Sunday, November 6, 2016

The Vineyards

We can`t leave our Niagara adventure without a reminder of the vineyards and growing wine production of the Niagara Fruit Belt.  The triangle of land between Lake Ontario, the Niagara Escarpment, and the Niagara River, downstream of Niagara Falls, all with Niagara-on-the-Lake in the corner, is the heart of wine country here.

The narrow belt of land here that has been transformed into numerous vineyards has three advantages for growing grapes.  The combination of cold air drainage down off the Niagara Escarpment and the moderating influence of Lake Ontario both minimize late spring or early fall frost risk.  And the soil is ideal for grapes and tender fruit.

No wonder that this landscape has been transformed into so many vineyards.  It`s an agricultural landscape like none other in Ontario.

In the past the fruit belt was more devoted to peach and other tender fruit orchards.  There are still a fair number of peach orchards around, and we look forward to buying Niagara peaches at the local market every August.  The best place in Canada to grow peaches, it`s said you would have to go as far south as Georgia to find conditions similar to the micro-climate here.

But vineyards continue to take over as varieties that will grow well here are chosen, and Canada gets a growing reputation for its ice wine, the best in the world.

Compared to your average farm field, some vineyards are very carefully maintained.  Straight edges to the cultivation, no weeds, and mowed grass, an endlessly repeated pattern.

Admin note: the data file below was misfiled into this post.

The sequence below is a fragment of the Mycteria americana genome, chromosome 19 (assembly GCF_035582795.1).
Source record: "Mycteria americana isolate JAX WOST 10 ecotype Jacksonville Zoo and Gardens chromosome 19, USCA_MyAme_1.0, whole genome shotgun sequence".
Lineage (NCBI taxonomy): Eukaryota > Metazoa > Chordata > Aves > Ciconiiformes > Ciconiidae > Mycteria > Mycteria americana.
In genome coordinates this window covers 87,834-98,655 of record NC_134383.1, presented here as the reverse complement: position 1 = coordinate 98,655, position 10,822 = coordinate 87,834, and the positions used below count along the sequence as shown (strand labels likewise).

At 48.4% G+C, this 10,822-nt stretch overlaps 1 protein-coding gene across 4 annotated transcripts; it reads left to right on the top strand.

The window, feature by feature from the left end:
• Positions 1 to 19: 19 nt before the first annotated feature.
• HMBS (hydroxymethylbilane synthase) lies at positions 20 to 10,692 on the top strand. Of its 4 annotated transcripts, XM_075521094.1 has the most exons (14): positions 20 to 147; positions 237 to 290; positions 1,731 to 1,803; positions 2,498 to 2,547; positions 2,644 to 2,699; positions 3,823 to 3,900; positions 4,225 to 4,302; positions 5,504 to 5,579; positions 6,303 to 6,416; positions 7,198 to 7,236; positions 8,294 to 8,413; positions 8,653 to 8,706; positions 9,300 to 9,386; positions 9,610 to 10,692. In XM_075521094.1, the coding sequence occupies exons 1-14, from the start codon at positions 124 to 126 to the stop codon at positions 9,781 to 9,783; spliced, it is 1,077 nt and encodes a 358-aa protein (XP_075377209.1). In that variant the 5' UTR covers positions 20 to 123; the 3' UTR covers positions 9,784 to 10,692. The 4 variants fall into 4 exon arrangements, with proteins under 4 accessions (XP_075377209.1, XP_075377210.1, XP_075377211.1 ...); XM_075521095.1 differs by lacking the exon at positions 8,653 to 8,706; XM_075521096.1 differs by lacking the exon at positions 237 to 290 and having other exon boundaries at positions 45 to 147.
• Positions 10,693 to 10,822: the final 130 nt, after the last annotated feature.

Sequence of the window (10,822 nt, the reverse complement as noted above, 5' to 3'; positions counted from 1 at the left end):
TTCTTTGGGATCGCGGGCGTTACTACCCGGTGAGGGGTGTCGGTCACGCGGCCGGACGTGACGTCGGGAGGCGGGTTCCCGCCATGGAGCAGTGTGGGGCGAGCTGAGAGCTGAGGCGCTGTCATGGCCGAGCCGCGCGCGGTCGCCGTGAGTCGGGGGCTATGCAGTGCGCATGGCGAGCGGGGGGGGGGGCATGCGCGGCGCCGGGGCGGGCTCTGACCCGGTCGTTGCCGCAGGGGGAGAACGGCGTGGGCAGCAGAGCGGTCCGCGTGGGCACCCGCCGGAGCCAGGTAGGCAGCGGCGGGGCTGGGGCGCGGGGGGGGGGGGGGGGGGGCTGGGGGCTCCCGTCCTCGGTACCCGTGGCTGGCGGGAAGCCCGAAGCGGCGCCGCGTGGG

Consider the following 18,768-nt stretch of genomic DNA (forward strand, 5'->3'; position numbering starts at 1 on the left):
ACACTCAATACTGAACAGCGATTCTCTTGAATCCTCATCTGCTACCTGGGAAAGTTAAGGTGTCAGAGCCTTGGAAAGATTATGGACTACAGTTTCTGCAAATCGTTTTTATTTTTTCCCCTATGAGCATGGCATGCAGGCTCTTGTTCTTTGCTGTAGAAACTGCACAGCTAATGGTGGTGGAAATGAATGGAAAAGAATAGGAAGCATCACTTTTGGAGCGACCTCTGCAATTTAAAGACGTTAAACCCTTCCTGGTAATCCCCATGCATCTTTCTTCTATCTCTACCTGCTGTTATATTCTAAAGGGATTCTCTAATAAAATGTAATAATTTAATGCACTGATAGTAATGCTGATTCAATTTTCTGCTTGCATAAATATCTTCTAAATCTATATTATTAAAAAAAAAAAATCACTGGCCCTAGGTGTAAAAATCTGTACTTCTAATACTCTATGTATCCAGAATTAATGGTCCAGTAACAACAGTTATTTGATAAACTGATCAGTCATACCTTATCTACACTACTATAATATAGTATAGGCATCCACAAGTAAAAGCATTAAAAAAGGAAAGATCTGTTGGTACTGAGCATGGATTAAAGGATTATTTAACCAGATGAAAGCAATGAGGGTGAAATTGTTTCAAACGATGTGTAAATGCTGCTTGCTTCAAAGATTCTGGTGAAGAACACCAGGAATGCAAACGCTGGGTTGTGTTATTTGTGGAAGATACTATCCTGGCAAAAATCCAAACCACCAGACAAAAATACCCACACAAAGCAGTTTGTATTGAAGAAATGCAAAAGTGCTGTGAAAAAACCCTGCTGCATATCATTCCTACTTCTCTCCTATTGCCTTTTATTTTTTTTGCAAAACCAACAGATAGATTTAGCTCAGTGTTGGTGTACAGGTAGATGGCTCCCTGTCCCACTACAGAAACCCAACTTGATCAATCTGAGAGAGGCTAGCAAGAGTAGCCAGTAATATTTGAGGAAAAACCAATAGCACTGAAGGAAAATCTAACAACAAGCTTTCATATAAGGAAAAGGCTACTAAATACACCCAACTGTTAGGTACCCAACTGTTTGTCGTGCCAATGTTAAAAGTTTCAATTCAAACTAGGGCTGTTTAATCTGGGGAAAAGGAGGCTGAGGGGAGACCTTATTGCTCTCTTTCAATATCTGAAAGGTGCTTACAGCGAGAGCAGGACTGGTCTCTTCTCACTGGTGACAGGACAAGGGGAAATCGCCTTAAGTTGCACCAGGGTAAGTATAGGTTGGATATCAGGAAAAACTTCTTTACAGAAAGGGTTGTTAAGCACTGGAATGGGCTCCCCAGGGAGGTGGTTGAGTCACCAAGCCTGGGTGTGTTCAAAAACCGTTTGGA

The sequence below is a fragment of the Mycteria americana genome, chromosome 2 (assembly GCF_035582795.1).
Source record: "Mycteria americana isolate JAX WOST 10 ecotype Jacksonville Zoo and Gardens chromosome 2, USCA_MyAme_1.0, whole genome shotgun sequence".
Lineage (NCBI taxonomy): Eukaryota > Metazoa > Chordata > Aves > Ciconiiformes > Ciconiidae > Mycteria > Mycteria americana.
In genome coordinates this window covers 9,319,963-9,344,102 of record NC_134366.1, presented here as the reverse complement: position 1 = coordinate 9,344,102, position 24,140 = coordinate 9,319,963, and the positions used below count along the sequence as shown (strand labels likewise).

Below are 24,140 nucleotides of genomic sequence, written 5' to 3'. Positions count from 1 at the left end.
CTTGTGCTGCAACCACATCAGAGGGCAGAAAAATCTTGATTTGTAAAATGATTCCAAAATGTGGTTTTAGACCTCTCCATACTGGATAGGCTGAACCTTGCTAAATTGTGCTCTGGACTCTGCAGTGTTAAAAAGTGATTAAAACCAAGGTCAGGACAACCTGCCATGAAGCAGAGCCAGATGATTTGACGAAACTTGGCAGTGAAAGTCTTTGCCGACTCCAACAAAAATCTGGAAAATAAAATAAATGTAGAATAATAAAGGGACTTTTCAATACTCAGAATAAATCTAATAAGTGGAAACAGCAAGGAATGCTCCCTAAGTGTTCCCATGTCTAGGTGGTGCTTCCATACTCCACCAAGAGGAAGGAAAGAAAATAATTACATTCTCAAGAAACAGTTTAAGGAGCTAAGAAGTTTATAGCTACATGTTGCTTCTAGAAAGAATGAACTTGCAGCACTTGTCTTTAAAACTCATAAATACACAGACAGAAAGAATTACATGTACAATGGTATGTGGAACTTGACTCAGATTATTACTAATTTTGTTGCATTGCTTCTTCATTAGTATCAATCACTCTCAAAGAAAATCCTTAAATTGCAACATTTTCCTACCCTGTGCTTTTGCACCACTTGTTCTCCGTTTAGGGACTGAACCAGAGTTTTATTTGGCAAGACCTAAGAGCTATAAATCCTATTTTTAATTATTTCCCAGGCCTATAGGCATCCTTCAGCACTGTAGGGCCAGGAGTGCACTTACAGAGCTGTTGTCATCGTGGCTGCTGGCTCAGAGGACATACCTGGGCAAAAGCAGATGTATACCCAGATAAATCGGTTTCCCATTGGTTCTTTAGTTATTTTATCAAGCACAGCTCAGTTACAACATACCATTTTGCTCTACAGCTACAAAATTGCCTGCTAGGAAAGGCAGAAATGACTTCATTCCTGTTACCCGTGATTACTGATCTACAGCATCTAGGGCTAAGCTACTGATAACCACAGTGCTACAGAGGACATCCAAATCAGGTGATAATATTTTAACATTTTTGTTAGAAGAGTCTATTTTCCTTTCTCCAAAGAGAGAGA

I wondered if these darker vines we saw driving through wine country produced red grapes.

And of course they did.  The harvest was mostly over during my visit, so I wonder if these were being left for ice wine.  There are very tricky weather conditions required to produce ice wine, and very careful processing, so it`s always a risk to leave some of the grapes in the hopes those conditions will allow for it this year.

And of course we can`t forget the final product.  We didn`t visit any wineries this time; I was more focussed on the Niagara pictures I`ve shared.  But there are at least 20 in the area, and I saw three major new winery outlets under construction - they tend to be very posh buildings, to provide a suitable home for their expensive offerings!


  1. A visit to a winery is always in order when one is in that area. Great post!

  2. I had no idea that grapes were grown this far north! You learn something new everyday. You'll have to go back and do some wine tasting next time.

  3. Vineyards here do well if there are no late frosts, if in doubt they start the frost fans, usually alerted by wireless sensors that go off when the selected low temperature is reached. 2 or 4 blade, Perkins or Caterpillar engines,10 metre tall tower, and have a centrifugal clutch. I think smudge pots have too much pollution and have been prohibited.So many wineries/vineyards.. have cafes, tasting rooms, restaurants and boutique accommodation. A huge industry. Lovely to know there are vineyards within a drive from you. And your last sentence, I love every word !!!

  4. Oh my goodness those are scrumptious looking grapes. Made my mouth water. Yum! :-)

  5. Catching up on your blog posts of the Niagara area.. We have been to Niagara Falls area (both US side and Canadian side) --but would love to spend more time in that fantastic area.. You have some great pictures showing the bluffs, the rushing waters, etc... AMAZING area. Makes me want to go back...

    Thanks for sharing.

  6. So many wineries there and we have visited a few over the years, great photos as usual.

  7. The grapes looks pretty hanging there.
    I like the rows in between the peach trees.